Concord’s Colonial Inn

When life used to be normal, my family LOVED having Sunday brunch at the Colonial Inn in Concord, Mass.

For now, we just walk past and dream of stuffed omelets and fat, fluffy waffles. Anyhow, on to the story behind this iconic inn in the heart of Concord center:

Built in 1716, one of the Inn’s original buildings was used to store weapons and provisions during the Revolutionary War. When the British attempted to steal and destroy the weapons, the Minutemen met them at the North Bridge and launched the first battle of the American Revolution.

At the time, the eastern portion of the Colonial Inn building was the home of Dr. Timothy Minot Jr., so wounded soldiers from the North Bridge battle were brought here for care.

Revolutionary War veteran, John White, later owned a store in the portion of the building used for storage.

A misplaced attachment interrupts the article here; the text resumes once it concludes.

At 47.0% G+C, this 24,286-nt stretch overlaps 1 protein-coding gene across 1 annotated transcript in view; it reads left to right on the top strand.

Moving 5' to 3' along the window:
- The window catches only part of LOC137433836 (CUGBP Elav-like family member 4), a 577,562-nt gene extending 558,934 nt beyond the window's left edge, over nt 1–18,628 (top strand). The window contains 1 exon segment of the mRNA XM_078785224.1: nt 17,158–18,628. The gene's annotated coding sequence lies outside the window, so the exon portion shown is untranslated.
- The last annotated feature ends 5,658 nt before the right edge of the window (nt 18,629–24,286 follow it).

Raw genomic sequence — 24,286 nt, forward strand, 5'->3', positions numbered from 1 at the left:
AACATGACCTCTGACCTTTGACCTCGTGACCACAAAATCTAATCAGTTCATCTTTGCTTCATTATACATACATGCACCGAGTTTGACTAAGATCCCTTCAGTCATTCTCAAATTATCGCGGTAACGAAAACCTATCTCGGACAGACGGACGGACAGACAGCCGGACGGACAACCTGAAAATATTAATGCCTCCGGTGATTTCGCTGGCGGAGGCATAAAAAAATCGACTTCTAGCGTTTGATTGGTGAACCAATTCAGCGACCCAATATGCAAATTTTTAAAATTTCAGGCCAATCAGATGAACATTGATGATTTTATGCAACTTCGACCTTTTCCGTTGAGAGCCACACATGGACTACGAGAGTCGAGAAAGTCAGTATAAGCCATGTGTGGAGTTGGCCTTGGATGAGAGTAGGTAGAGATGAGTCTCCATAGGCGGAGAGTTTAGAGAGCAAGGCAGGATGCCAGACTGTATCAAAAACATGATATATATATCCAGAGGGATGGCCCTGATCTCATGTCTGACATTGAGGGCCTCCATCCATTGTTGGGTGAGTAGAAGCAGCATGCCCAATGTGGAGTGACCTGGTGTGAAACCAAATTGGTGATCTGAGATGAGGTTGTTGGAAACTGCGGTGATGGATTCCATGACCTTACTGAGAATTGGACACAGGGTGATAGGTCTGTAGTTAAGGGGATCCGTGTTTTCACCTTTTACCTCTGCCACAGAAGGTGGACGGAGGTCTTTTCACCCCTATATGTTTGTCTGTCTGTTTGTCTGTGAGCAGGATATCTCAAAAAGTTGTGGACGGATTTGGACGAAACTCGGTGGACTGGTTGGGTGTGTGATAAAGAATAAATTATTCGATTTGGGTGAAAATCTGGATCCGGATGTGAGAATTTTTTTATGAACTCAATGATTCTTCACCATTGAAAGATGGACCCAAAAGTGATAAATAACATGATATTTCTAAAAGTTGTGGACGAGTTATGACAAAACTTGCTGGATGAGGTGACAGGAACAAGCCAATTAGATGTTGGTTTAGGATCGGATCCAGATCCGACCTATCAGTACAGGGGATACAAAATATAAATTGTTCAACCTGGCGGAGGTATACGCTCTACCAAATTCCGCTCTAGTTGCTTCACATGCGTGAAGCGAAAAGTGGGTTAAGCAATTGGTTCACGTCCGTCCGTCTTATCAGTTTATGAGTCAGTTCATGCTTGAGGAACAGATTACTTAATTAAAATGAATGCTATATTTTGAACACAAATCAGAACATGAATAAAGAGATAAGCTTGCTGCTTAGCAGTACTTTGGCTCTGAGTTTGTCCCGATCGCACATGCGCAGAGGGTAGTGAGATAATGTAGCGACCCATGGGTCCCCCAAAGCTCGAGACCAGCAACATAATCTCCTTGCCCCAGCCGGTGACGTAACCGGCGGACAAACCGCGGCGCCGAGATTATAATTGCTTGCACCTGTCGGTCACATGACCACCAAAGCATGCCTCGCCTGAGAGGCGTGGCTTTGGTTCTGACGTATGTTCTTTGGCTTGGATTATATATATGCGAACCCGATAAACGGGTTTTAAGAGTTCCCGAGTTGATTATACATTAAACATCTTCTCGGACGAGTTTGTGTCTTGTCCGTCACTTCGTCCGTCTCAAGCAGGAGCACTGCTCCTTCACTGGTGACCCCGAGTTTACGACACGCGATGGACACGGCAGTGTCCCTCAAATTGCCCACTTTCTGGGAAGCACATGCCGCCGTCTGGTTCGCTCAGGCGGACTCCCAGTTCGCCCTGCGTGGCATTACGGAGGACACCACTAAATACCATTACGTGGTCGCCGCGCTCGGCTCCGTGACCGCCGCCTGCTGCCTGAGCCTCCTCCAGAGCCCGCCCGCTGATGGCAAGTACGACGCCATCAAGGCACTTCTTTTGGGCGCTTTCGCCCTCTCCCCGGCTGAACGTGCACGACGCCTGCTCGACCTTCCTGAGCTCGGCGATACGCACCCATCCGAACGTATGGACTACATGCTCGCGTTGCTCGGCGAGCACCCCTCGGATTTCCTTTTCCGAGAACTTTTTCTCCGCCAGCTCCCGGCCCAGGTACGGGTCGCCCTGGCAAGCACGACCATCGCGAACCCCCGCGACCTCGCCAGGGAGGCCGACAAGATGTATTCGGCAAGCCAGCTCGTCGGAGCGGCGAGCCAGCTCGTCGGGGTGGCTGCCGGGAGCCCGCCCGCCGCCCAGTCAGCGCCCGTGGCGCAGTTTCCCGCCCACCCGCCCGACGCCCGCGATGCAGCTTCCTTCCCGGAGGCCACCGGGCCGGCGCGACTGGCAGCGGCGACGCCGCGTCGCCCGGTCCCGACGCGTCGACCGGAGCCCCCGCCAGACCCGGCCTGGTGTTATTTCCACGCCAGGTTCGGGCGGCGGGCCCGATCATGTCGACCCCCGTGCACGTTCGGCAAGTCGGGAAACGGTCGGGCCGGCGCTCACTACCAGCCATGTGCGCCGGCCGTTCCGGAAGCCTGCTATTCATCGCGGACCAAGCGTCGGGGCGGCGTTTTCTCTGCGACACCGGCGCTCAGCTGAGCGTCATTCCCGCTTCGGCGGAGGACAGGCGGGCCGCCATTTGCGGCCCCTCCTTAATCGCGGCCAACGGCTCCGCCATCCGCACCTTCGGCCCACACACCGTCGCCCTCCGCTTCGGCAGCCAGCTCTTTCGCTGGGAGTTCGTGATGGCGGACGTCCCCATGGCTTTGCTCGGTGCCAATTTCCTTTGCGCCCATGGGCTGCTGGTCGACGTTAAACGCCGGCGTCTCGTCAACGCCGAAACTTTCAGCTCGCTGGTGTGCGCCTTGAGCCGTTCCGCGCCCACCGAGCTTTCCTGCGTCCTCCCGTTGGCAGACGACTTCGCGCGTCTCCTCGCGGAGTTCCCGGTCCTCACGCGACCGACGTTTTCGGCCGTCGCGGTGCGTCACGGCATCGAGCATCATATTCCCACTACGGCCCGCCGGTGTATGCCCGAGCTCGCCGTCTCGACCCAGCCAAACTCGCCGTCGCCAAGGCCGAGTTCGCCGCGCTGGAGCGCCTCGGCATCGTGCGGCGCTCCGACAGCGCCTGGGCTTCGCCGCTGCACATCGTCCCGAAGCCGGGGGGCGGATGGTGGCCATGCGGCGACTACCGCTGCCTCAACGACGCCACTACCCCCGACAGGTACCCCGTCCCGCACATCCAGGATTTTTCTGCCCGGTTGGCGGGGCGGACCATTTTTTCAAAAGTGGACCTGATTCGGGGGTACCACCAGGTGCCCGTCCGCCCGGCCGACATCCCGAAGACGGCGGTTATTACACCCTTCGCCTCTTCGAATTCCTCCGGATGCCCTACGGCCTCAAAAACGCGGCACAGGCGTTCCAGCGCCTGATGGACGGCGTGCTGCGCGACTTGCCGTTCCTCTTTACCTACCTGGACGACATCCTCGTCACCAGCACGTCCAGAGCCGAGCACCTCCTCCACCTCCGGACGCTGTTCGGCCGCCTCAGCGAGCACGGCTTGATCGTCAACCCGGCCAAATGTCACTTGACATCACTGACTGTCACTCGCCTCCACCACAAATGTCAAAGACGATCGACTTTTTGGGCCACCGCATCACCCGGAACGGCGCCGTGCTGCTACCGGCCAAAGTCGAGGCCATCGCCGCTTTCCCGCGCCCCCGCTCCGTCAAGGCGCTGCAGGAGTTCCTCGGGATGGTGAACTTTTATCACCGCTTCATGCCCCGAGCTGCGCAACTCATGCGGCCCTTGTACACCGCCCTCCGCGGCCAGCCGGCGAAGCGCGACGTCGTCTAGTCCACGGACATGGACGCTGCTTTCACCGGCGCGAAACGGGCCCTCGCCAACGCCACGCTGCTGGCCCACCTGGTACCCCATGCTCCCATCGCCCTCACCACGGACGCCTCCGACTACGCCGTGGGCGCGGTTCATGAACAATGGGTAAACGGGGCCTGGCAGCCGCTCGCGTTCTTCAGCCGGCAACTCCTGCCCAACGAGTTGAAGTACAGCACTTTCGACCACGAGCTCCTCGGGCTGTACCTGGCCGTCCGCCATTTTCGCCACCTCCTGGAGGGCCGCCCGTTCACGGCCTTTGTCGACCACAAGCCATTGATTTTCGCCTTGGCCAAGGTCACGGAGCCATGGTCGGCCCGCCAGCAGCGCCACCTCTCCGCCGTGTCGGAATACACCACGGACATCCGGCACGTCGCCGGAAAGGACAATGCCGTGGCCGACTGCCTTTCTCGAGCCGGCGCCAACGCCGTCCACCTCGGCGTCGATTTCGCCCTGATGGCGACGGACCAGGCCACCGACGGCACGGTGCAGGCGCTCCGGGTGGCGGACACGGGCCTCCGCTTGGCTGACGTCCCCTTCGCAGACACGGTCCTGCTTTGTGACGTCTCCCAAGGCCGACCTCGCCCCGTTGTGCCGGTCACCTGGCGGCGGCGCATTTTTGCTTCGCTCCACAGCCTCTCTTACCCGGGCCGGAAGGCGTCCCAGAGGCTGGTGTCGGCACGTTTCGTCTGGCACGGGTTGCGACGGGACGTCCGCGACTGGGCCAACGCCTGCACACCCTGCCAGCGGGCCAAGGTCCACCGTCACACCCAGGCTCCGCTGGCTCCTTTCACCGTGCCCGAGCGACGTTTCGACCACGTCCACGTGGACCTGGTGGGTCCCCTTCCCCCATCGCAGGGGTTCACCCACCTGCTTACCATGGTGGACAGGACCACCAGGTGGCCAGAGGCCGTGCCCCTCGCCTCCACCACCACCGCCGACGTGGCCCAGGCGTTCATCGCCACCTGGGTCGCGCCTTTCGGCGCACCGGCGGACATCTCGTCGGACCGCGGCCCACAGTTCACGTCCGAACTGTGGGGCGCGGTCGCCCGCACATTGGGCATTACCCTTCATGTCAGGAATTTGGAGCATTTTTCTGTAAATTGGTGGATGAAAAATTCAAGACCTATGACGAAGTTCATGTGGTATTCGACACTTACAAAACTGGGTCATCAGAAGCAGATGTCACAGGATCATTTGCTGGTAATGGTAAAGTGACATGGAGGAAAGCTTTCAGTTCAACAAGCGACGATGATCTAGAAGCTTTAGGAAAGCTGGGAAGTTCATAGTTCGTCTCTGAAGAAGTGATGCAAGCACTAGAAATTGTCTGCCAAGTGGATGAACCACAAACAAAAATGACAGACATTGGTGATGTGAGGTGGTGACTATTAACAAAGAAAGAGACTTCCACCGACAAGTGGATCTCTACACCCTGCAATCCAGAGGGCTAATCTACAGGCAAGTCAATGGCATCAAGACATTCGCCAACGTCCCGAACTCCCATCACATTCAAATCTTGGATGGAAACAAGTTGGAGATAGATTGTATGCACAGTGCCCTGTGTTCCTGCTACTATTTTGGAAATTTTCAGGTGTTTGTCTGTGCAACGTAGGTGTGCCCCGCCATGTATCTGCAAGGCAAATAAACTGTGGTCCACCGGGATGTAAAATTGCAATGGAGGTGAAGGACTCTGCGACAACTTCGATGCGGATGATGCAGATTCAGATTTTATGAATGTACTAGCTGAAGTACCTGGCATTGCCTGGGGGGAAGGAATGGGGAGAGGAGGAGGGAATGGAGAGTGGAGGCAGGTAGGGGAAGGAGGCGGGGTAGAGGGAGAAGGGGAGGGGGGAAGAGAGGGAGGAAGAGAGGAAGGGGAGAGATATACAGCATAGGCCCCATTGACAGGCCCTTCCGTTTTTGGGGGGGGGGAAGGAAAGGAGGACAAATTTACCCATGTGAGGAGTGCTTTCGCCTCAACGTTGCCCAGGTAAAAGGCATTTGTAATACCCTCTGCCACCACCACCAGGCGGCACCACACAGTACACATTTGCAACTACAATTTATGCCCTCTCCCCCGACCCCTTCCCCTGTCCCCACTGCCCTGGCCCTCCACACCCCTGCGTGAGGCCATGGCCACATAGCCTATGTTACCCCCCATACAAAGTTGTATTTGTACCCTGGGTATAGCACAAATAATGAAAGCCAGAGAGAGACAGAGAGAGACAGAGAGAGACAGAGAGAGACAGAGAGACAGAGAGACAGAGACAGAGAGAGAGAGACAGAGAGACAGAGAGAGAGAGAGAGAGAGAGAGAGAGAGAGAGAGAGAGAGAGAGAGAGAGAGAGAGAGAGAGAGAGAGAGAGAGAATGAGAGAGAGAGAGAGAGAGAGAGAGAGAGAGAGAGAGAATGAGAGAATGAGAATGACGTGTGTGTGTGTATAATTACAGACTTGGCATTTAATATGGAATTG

The third, western portion of the Inn was built between 1812 and 1820, and the three sections appear to have had different owners throughout the years until Daniel Shattuck succeeded in gaining the title to all three in 1839.

In the mid 1800s, it served as a boarding house and small hotel. Henry David Thoreau stayed here from 1835-1837 while he attended Harvard, and the building was known as “Thoreau House” after his aunts, the “Thoreau Girls.”

In 1889, the Inn as it is known today began operating, with its name being changed to Concord’s Colonial Inn in 1900.

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